top of page

Tongue Tie Assistance

Through the training I have done and exposure to a great many babies with a myriad of feeding issues, I am well qualified to assess for tongue tie. I can provide exercises to help with oral dysfunction and will help you find solutions so you can continue on your breastfeeding journey. 

pexels-antoni-shkraba-6134680.jpg

Tongue Tie and Oral Dysfunction

A tongue-tie or Ankyloglossia is caused by a short or tight membrane under the tongue – this is known as a lingual frenulum. It occurs as a result of incomplete cell division between the tongue and the floor of the mouth around the seventh week of gestation. Around 1:7 babies will have some sort of tongue tie and it is more prevalent in boys (2:1) and can occur in more than one family member. Research suggests that approximately 1 in 10 babies may be born with some membrane under the tongue. But only about half of those babies display significantly reduced tongue function, making breast or bottle feeding difficult.


An anterior tongue tie is easily visible and may cause the tongue to have a heart shape. You can easily see the string of tissue that holds the tongue in place to the floor of the mouth.


Some are tethered further back and can often be missed at the first newborn examination. It may only be when feeding difficulties arise that the tongue tie is noticed.


Some classic signs of a tethered tongue are: a flattened tongue; one that doesn’t lift up fully to the roof of the mouth, (this is particularly noticeable when the baby cries); a tongue appears more square shaped; the centre of the tongue may dip or rise up; the sides can curl upwards; the tongue may not protrude beyond the lower lip. 

Image: Pexels.com, Antoni Shkraba

Image by Luiza Braun

Difficulties with Breastfeeding for baby may/may not include the following;

  • Difficulty staying attached to the breast

  • Poor weight gain

  • Prolonged jaundice

  • Fractured frequent feeds

  • Baby feeding ‘all the time’

  • Baby appearing unsatisfied after a feed

  • Restless whilst feeding (can appear agitated)

  • Head-rocking or waving on approaching the breast for a feed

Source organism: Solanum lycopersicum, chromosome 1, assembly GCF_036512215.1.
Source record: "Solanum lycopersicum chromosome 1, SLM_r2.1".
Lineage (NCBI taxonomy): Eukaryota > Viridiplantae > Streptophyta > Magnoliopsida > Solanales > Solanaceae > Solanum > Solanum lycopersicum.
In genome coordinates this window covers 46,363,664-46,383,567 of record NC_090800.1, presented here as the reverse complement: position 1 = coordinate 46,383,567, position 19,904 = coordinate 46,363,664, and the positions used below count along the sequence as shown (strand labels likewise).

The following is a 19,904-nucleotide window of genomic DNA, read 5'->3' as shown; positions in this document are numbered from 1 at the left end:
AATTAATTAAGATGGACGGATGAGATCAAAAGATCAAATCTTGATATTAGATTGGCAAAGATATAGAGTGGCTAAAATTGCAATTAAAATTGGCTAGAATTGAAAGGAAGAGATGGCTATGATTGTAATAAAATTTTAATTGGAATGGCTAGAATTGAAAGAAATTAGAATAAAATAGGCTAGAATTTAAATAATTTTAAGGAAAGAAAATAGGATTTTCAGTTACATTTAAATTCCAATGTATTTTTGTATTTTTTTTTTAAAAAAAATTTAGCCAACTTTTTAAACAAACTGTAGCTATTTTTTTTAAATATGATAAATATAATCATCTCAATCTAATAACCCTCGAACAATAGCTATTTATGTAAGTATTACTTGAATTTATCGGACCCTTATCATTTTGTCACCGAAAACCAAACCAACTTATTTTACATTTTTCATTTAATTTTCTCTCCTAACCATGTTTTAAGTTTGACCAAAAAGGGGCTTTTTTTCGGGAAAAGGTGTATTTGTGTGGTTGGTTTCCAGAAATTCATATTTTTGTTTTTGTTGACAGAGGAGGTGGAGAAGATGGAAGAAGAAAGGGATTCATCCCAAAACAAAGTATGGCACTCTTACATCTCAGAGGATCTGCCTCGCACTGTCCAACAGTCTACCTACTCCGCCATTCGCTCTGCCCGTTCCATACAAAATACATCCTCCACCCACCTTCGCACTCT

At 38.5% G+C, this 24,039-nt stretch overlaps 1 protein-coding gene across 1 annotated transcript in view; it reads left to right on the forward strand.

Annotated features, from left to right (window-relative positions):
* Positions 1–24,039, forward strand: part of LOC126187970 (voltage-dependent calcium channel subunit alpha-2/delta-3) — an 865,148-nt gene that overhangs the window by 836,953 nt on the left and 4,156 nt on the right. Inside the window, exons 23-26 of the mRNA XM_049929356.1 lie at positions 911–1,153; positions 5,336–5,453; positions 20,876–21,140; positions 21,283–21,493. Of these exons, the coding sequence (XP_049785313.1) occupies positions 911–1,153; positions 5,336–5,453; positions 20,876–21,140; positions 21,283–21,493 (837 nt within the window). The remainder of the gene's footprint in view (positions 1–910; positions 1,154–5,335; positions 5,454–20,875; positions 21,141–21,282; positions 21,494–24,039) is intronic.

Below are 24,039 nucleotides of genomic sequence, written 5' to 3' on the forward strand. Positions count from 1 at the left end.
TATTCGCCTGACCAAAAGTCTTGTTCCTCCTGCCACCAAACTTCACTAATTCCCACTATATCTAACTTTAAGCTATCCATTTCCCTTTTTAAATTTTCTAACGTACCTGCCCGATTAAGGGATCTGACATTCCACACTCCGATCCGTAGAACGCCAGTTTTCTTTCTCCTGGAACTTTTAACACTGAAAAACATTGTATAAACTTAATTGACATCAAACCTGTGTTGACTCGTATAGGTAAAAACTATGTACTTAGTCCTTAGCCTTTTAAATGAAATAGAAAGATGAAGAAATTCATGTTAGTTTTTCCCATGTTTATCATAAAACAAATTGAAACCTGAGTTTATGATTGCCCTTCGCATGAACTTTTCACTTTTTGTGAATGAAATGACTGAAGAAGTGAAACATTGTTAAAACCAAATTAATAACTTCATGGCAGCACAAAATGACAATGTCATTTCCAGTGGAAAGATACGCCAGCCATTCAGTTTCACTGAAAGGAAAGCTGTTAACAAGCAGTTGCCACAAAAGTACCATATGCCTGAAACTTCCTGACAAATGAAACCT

• Noisy clicking or lip noise whilst feeding

  • Dribbling of milk during a feed

  • Falling asleep prematurely during a feed

  • Multiple attempts at latching or maintaining latch

  • Whiteness on the tongue that remains long after a feed

  • Reflux like symptoms (coughing, back arching, hiccups, vomiting)

Difficulties with Breastfeeding for mother may include;

  • Distortion and or compression of the nipples resulting in pain, damage, loss of tissue

  • Incomplete milk transfer by baby resulting in engorgement and/or mastitis

  • Poor initiation and maintenance of maternal milk supply

The presence alone of a visible, posterior or sub-mucosal (hidden/posterior Tongue-Tie) is not an indicator for treatment with Frenotomy.

Tongue mobility is the critical factor that affects Breastfeeding. Exercises to optimise this mobility should always be a first step, alongside support from an osteopath or craniofacial expert for ‘body work’. To help release any tension in the face, neck or body.

Baby's Hand

Oral dysfunction.

Oral dysfunction is when an infant cannot freely move the muscles in the mouth and oral area. It can present in many ways but some symptoms in an older baby/toddler are:

  • Facial asymmetry

  • Dribbling when feeding

  • Mouth breathing

  • Snoring

  • Elongated face

  • Difficulty with chewing and swallowing (easily choking)

 

The causes maybe from amongst other things tension, tongue, lip or buccal ties, airway obstruction (eg.large tonsils) or oral formation (eg. High arched palate).

Bodywork needs to be carried out in conjunction with any tongue/lip or buccal tie correction procedures.

If you suspect your infant may have a tongue tie or oral dysfunction make an appointment for an assessment.

bottom of page